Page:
Sebelius, who has served in Obama's cabinet for five years, was not there alongside him but sat, unnoticed, in the front row.

As the White House shifted from shame to fist-pumping, Sebelius continued to attract scorn.

Sebelius: from nowhere and back there again

Kathleen Sebelius joined the Obama administration in April 2009 as a figure unknown to Americans in 49 states. She had been  governor of Kansas from 2003 to 2009, and that state;s insurance commissioner for eight years before that.
Her only national platform prior to Obama's election came in 2008 when, as a former chair of the Democratic Governors Association, she was tapped to deliver her party's response to President George W. Bush's final State of the Union address.
She wasn't expected to play a role in the new administration until former Sen. Tom Daschle, a South Dakota politician who had once been Senate Majority Leader, withdrew his candidacy for the top HHS job following a tax scandal.
He had failed to pay taxes on more than $83,000 in earnings in 2007, and claimed tax deductions for nearly $15,000 of donations to charities that didn't meet the IRS's tax-deductibility standards.
Sebelius hasn't said where she will go after she leaves the president's cabinet. Her three immediate predecessors have found life after government as a law partner (Tommy Thompson), a university professor (Donna Shalala) and a think-tank chief (Mike Leavitt).
None of them, however, presided over a program that, like Obamacare, was controversial, partisan and fraught with failure from the beginning.
She said during a Senate Finance Committee hearing on Thursday that more than 7.5 million Americans had chosen health insurance plans through the Obamacare system.
She could not, however, answer a question from Utah Sen. Orrin Hatch about how many subscribers were uninsured before the law took effect.

Additionally, she hasn't provided Congress with answers about how many Obamacare enrollees have paid premiums, a necessary step to become formally enrolled in insurance plans.

A recent McKinsey and Company study estimated that no more than 1 million Americans both lacked insurance before the rollout and have paid money into the system.
The White House has not announced the date of Sibelius' departure, but a senior aid to a Republican senator told MailOnline that a quicker resolution to the HHS vacancy would benefit both sides of the aisle more than a long, drawn-out process.

Her resignation will also leave Senate Republicans with an unusually irresistible opening to drag more details of the Affordable Care Act's implementation into public view.
Although Democrats will likely have more than enough votes to confirm Obama's nominee, more than a half-dozen liberals facing difficulties re-election fights will likely be forced to moderate their enthusiasm for Sibelius's replacement.

Public hearings could become a spectacle of Republicans demanding internal documents and the White House claiming executive privilege. At the least, the confirmation process will bring to the surface once again conservatives' objections to Obama's new insurance model.

'The president doesn't need more Obamacare controversy so close to November,' a senior aide to a Senate Republican told MailOnline shortly after the announcement of Sebelius' departure.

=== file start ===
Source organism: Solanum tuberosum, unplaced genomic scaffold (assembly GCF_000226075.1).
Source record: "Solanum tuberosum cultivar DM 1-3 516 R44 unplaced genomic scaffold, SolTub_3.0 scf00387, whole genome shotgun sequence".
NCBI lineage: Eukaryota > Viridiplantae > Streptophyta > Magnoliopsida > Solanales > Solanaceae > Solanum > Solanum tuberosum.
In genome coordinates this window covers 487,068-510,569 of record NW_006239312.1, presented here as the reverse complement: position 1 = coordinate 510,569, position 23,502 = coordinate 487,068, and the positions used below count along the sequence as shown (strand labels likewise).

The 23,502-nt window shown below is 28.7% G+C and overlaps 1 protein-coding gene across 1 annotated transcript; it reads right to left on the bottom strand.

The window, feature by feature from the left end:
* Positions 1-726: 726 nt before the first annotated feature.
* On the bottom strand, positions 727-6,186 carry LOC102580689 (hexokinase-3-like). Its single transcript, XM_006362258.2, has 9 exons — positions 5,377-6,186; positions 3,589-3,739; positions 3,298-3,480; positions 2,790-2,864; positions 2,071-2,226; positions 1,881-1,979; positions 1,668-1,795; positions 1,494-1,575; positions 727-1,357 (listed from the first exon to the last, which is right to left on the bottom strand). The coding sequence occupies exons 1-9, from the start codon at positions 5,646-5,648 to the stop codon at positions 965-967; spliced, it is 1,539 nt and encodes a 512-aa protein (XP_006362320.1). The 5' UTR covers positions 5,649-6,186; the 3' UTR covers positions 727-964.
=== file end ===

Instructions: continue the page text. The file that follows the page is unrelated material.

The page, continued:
'And if Republicans object too much to Burwell, the Democrats will trot out the "war on women" narrative even more. We don't need that in an election year.'


Obamacare Claims Its Latest Victim: Kathleen Sebelius Resigns As US Health Secretary

Tyler Durden's picture

Obamacare has been such a smashing success that the US Health Secretary Kathleen Sebelius just couldn't wait until days after its "successful" roll out to get the hell out of dodge.

Sebelius is out. HHS secretary has told Obama she is resigning. Obama to nominate OMB's Sylvia Matthews Burwell on Friday, per WH officials

Sebelius to resign as secretary of HHS


So they hit their target of seven million sign-ups and she’s still out the door before the dust settles, eh? Seems … not so triumphant.
Allegedly she jumped rather than waiting to be pushed, but the Times catches something I missed last week. She wasn’t at the Rose Garden ceremony where O declared Mission Accomplished after they hit seven million. Hard to believe she wouldn’t want to be there to join the victory lap after taking so much grief from so many sides for so long over the website. Was she not invited?
Officials said Ms. Sebelius, 65, made the decision to resign and was not forced out. But the frustration at the White House over her performance had become increasingly clear, as administration aides worried that the crippling problems at, the website set up to enroll Americans in insurance exchanges, would result in lasting damage to the president’s legacy…
Last month, Ms. Sebelius approached Mr. Obama and began a series of conversations about her future, Mr. McDonough said. The secretary told the president that the March 31 deadline for sign-ups under the health care law — and rising enrollment numbers — provided an opportunity for change, and that he would be best served by someone who was not the target of so much political ire, Mr. McDonough said.
“What was clear is that she thought that it was time to transition the leadership to somebody else,” he said. “She’s made clear in other comments publicly that she recognizes that she takes a lot of the incoming. She does hope — all of us hope — that we can get beyond the partisan sniping.”
Her replacement is Sylvia Mathews Burwell, currently head of Obama’s OMB and someone whom, says the Times, O thinks will bring “an intense focus and management acumen to the department” in contrast to the now departing supervisor of the Chernobyl. The confirmation hearings will, I trust, be zesty.
As for Sebelius, I’m nominating her right now to replace Brendan Eich as Mozilla CEO. She’s got plenty of website expertise. I’m sure we’d all be glad to see Firefox “benefit” from it.
I thank Secretary Sebelius for her service. She had an impossible task: nobody can make Obamacare work.